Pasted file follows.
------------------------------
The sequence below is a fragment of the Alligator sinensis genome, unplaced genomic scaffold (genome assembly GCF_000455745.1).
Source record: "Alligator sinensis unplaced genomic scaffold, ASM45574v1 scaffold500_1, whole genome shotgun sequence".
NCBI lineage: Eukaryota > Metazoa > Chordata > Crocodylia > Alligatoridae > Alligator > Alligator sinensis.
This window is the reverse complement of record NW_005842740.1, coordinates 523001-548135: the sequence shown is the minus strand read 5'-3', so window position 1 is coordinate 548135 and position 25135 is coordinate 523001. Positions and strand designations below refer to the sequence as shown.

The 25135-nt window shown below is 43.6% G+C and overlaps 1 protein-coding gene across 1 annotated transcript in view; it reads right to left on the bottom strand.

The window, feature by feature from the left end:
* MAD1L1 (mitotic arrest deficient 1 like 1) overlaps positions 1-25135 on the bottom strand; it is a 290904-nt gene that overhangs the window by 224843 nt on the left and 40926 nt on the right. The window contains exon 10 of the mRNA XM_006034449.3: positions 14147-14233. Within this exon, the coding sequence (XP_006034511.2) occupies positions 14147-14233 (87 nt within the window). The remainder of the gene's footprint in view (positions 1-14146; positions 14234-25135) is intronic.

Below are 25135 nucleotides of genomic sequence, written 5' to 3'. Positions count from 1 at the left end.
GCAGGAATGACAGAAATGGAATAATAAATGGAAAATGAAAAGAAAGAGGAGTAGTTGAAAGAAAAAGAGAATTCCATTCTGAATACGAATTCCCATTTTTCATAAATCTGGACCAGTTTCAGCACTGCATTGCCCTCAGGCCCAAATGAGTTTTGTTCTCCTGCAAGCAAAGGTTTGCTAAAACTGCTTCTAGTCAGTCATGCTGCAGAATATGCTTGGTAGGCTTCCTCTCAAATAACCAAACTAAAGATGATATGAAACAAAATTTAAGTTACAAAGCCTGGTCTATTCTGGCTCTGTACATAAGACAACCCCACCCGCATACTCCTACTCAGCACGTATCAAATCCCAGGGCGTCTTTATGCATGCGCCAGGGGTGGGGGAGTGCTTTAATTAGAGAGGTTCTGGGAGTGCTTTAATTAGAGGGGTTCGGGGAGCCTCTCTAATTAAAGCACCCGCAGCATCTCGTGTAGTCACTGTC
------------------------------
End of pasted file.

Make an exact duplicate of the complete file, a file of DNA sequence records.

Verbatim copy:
The sequence below is a fragment of the Alligator sinensis genome, unplaced genomic scaffold (genome assembly GCF_000455745.1).
Source record: "Alligator sinensis unplaced genomic scaffold, ASM45574v1 scaffold500_1, whole genome shotgun sequence".
NCBI lineage: Eukaryota > Metazoa > Chordata > Crocodylia > Alligatoridae > Alligator > Alligator sinensis.
This window is the reverse complement of record NW_005842740.1, coordinates 523001-548135: the sequence shown is the minus strand read 5'-3', so window position 1 is coordinate 548135 and position 25135 is coordinate 523001. Positions and strand designations below refer to the sequence as shown.

The 25135-nt window shown below is 43.6% G+C and overlaps 1 protein-coding gene across 1 annotated transcript in view; it reads right to left on the bottom strand.

The window, feature by feature from the left end:
* MAD1L1 (mitotic arrest deficient 1 like 1) overlaps positions 1-25135 on the bottom strand; it is a 290904-nt gene that overhangs the window by 224843 nt on the left and 40926 nt on the right. The window contains exon 10 of the mRNA XM_006034449.3: positions 14147-14233. Within this exon, the coding sequence (XP_006034511.2) occupies positions 14147-14233 (87 nt within the window). The remainder of the gene's footprint in view (positions 1-14146; positions 14234-25135) is intronic.

Below are 25135 nucleotides of genomic sequence, written 5' to 3'. Positions count from 1 at the left end.
GCAGGAATGACAGAAATGGAATAATAAATGGAAAATGAAAAGAAAGAGGAGTAGTTGAAAGAAAAAGAGAATTCCATTCTGAATACGAATTCCCATTTTTCATAAATCTGGACCAGTTTCAGCACTGCATTGCCCTCAGGCCCAAATGAGTTTTGTTCTCCTGCAAGCAAAGGTTTGCTAAAACTGCTTCTAGTCAGTCATGCTGCAGAATATGCTTGGTAGGCTTCCTCTCAAATAACCAAACTAAAGATGATATGAAACAAAATTTAAGTTACAAAGCCTGGTCTATTCTGGCTCTGTACATAAGACAACCCCACCCGCATACTCCTACTCAGCACGTATCAAATCCCAGGGCGTCTTTATGCATGCGCCAGGGGTGGGGGAGTGCTTTAATTAGAGAGGTTCTGGGAGTGCTTTAATTAGAGGGGTTCGGGGAGCCTCTCTAATTAAAGCACCCGCAGCATCTCGTGTAGTCACTGTC